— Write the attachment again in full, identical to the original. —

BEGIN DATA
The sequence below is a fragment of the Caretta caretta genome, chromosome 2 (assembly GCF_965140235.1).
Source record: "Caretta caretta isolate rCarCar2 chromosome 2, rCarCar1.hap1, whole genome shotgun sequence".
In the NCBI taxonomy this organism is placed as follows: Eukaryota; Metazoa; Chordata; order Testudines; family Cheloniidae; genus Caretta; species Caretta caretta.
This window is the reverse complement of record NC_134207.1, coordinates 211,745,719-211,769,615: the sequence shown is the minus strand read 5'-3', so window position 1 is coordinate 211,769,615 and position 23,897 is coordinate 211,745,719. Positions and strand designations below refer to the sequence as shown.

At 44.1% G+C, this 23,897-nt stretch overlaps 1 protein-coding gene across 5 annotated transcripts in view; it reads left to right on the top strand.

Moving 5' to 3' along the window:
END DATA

The sequence below is a fragment of the Caretta caretta genome, chromosome 2 (assembly GCF_965140235.1).
Source record: "Caretta caretta isolate rCarCar2 chromosome 2, rCarCar1.hap1, whole genome shotgun sequence".
In the NCBI taxonomy this organism is placed as follows: Eukaryota; Metazoa; Chordata; order Testudines; family Cheloniidae; genus Caretta; species Caretta caretta.
This window is the reverse complement of record NC_134207.1, coordinates 211,745,719-211,769,615: the sequence shown is the minus strand read 5'-3', so window position 1 is coordinate 211,769,615 and position 23,897 is coordinate 211,745,719. Positions and strand designations below refer to the sequence as shown.

At 44.1% G+C, this 23,897-nt stretch overlaps 1 protein-coding gene across 5 annotated transcripts in view; it reads left to right on the top strand.

Moving 5' to 3' along the window: